When you’re going to a foreign country for the first time, it’s always good to get an idea of the people you’re going to meet there. This is particularly true for a country such as Iran, whose population is made up of various ethnic groups. Yes, they’re all Iranians but they come from different backgrounds, with their own culture and tradition. The people you’ll meet in Tehran for instance are very different from those living in the Kurdistan province.
What are the main ethnicities in Iran?
Iran has a population of over 85 million people (as of 2021) and this population is rapidly growing. There are four large groups of people distinguished by their ancestry and their native tongue: Iranic, Turkic, Semitic and Caucasian-derived. Here’s what you need to know about them.
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1- Iranic populations of Iran
By far the largest group in this category are the Persians, which represent 54% of the country’s population, according to World Factbook, or 65% according to other sources.
Persians are descendants of the ancient Persian people who migrated to an area called Persis, largely corresponding to the province of Fars in modern Iran. The Persians built a vast empire, and they had an important contribution to art, especially literature, and science. They speak Farsi, which is roughly the same with Persian, but with certain local characteristics. The main religion in the country is Shi’i Islam, while most of the other countries in the Middle East are Sunni Muslim.
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The Kurdish population is concentrated in the mountainous Kurdistan province, but there are also pockets of Kurds living in Iraq, Turkey and Syria. Kurds account for 10% of the total population in Iran.
Little known in the Western world, the Lurs represent the fourth largest ethnic group in Iran, after Persians, Azeris and Kurds. The Lurs are a mostly nomadic population. They have their own language, Luri, and rely on a tribal structure, with women enjoying significantly more freedom than their sisters in other Muslim peoples.
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The Gilaks live mostly in the northern province of Gilan, and they’re part of the Caspic people, together with the Mazandarani. They play an important economic role as they supply a large portion of the country’s grains, rice, tobacco and tea production.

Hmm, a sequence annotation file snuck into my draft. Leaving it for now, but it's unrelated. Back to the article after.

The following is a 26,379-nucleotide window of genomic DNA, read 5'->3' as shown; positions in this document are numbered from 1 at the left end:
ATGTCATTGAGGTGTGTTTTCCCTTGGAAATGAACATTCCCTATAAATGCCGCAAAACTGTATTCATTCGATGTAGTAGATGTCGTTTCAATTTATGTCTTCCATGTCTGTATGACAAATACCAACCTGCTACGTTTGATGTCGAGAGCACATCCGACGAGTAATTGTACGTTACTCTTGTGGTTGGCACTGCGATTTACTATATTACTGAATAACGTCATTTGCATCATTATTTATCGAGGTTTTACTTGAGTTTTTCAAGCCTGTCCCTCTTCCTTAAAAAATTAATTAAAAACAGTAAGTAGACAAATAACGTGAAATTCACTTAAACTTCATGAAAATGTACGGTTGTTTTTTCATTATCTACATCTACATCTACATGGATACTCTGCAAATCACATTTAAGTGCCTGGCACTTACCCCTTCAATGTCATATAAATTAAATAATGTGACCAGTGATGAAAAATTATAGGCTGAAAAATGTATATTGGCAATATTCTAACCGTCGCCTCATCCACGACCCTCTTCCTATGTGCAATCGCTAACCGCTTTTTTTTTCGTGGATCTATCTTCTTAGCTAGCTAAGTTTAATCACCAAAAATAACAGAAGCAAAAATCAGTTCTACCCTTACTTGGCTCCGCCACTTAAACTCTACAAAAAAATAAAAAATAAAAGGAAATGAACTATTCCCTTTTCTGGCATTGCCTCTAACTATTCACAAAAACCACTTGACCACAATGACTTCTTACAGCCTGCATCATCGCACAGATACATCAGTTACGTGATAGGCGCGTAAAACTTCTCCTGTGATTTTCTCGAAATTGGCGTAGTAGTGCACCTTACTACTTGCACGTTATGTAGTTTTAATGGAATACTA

The Baloch are the majority ethnic inhabitants of the region of Balochistan in Iran. They speak the Rakhshani and Sarawani dialects of Balochi, an Iranian language. They mainly inhabit mountainous terrains, which have allowed them to maintain a distinct cultural identity and resist domination by neighboring rulers.
2- Turkic peoples of Iran
The Azeri or Azerbaijani represent the largest group of Turkic-speaking ethnic groups in Iran. They account for 16% of the country’s population and most of them live in Iranian Azerbaijan, which is made up of several rich and densely populated provinces. Though they speak a different native tongue, the Iranian Azeri have close cultural ties with the Persians, Most of the Iranian Azeri are Shi’a Muslims, which explains why they get along so well with the Persians.
Turkmen, Qashqai and Khorasani Turks also belong to the Turkic-speaking group.
3- Semitic peoples of Iran
Arabs represent 2% of the country’s population. Roughly half of them live in the Khuzestan province and most of them are of the Shi’a religion, like the Persians. Their native language is Arabic, although most also speak Farsi.
Other Semitic ethnic groups living in Iran are the Assyrians and the Jews.
4- Caucasian-derived peoples
Various people of the Caucasus or Caucasian peoples live in Iran today, including Immigrants from the South Caucasus and North Caucasus mainly due to policies of the Safavids and Qajars and to another significant extent due to the results of the 19th century Russo-Persian Wars and the Caucasian War.
The main Iranian minorities of Caucasian origins are the Armenians (around 500,000 people) and the Georgians, estimated at 100,000 people.
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